K-pop record labels have lost one of their most lucrative revenue streams during the COVID-19 pandemic ― their stars performing in front of massive crowds. In a desperate attempt to survive the crisis, many have turned to online platforms.
K-pop titan BTS, for instance, performed the virtual concert “Bang Bang Con: The Live” in June and succeeded in attracting more than 750,000 paid viewers around the world. Big Hit Entertainment, the group’s agency, is estimated to have earned about 22 billion won ($18 million) from ticket sales.
Boy band SuperM staged the online gig “SuperM ― Beyond the Future” in April, drawing an audience of some 75,000. SM Entertainment, its agency, is estimated to have made more than 2.4 billion won ($1.9 million) through the event.
Meanwhile, many small and mid-sized companies have failed to find solutions to keep their businesses profitable, according to Yoon Dong-hwan, vice president of the Record Labels Industry Association (LIAK) and CEO of management company M.Y.music Ent.
“I think the virtual concert is profitable only for about the top 10 K-pop stars that have a solid fandom in Korea and beyond,” Yoon told The Korea Times. “Many other stars who are less popular (especially overseas) tried but failed to make them profitable.”
LIAK, established in 2012 by local music labels, is a nonprofit trade organization that aims to protect the interests of its members and promote diversity in the industry, where only a few stars and music styles receive much of the spotlight.
“Powerhouses like Big Hit and SM have their own online platforms to live-stream a concert, but smaller K-pop agencies don’t,” Yoon said. “So about 40-50 percent of their concert profits go to the platform owners that stream and promote the event on their behalf.”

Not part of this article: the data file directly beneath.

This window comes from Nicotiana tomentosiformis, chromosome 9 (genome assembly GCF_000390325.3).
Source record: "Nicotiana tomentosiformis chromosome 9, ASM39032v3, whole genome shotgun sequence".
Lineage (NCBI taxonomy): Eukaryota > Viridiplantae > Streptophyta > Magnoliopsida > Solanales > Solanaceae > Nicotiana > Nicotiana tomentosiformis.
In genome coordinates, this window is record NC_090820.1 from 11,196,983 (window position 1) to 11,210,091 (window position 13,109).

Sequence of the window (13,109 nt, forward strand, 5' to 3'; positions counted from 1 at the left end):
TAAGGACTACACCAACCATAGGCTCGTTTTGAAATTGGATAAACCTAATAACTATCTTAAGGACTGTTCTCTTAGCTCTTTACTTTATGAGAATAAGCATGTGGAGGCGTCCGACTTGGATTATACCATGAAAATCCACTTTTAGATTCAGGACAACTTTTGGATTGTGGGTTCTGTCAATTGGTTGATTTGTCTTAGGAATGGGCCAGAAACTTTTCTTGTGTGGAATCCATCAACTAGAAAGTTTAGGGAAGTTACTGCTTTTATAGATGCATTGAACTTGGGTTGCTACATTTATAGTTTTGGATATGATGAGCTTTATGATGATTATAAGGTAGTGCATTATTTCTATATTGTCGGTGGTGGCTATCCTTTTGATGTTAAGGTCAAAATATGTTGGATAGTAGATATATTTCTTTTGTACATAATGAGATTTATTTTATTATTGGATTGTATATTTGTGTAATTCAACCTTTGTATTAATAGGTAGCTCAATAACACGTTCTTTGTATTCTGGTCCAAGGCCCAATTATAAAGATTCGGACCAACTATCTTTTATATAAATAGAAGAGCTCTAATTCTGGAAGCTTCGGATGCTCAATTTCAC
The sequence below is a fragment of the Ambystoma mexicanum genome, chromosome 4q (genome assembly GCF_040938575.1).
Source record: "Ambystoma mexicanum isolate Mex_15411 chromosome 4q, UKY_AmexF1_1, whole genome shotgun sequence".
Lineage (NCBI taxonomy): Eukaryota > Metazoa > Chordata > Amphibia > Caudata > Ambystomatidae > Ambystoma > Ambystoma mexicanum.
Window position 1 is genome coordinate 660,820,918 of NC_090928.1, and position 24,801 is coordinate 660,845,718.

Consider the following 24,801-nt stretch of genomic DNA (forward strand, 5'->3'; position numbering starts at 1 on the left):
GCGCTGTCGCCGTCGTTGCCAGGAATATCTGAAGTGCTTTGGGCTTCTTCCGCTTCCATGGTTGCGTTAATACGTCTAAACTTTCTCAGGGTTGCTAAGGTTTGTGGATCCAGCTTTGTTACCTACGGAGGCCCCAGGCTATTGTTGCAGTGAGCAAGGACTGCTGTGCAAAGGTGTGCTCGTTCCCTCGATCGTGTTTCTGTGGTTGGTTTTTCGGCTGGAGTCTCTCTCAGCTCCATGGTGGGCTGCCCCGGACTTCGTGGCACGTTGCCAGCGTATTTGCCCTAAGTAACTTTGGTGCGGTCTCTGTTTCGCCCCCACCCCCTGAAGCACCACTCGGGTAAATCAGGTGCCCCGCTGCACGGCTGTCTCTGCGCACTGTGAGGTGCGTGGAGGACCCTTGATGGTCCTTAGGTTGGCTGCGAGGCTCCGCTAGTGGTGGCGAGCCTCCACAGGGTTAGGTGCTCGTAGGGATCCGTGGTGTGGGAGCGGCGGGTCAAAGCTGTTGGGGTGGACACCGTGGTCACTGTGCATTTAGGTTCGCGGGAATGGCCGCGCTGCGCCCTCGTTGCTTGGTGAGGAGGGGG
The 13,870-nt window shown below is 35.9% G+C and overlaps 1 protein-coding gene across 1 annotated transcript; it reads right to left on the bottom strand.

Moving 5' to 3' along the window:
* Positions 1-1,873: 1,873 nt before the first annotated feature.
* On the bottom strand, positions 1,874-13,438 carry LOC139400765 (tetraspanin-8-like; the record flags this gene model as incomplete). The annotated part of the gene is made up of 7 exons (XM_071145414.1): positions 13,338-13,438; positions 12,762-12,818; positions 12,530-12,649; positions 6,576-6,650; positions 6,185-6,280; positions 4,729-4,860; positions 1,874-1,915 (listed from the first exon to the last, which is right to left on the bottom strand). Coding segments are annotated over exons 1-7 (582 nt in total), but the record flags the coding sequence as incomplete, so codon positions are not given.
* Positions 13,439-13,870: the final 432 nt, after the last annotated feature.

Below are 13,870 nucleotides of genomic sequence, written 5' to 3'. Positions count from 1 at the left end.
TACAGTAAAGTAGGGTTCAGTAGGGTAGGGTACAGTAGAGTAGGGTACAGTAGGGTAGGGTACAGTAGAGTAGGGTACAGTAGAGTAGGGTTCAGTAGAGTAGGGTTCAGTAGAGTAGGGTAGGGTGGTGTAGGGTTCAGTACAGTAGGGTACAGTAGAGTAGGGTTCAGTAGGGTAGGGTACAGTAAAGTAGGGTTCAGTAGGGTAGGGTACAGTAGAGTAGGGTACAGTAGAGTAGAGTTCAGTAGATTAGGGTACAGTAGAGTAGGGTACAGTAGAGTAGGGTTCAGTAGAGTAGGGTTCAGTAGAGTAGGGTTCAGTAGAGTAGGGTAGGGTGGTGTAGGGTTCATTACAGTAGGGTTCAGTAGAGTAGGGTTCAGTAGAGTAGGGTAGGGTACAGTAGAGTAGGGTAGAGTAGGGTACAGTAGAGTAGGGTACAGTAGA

He said the companies also pay for venues, sound, lighting, instruments, outfits and catering services, among others. It is same as offline shows, just without the crowds. But the ticket price for an online event is cheaper ― only about 30,000 won for one that would cost more than 100,000 won at a concert hall.
“Given all these, it is tough for smaller agencies to generate revenues unless their stars have a very strong fan base who will still pay for events where they cannot see the stars in person,” Yoon said. In an effort to help struggling entertainment businesses, the Ministry of Culture, Sports and Tourism announced on Sept. 1 that it will inject 29 billion won into building a studio and organizing online concerts for them. But industry insiders say the policy will likely be little help.
“A K-pop band without strong international fandom can’t attract enough viewers to make virtual concerts profitable,” Yoon said. “One thing the ministry can try is to bring together big stars and less popular ones for joint events. But it needs to think more about how to make the offer more appealing to superstars who do not need its help.”
Critic Park Soo-jin, who writes for music magazine IZM, agrees. “I believe what small and mid-sized K-pop management companies need is not a studio, but more opportunities for their artists to receive the spotlight with their music,” Park said. “I doubt that the venue will continue to be used after the pandemic.”As the virus still rages in much of the world and social distancing is the new normal, some K-pop management companies have been pushed to the brink of bankruptcy.
According to LIAK, more than 539 performances in Korea were delayed indefinitely or canceled between February and July. The total financial damage was estimated at over 121 billion won. To help such companies, Yoon said, the government should focus more on supporting their album production.
“For the agencies and the singers, the government needs a policy that can support them to continue producing albums,” he said. “The companies also need rent assistance for the items they may need to work in the pandemic environment.” He said he will continue to have such industry voices heard in the policy-making process.
But for now, Yoon and Park say small companies should come up with their own strategies to survive ― before they can take advantage of K-pop’s global popularity that appears only to be growing amid the pandemic.
Source: The Korea Times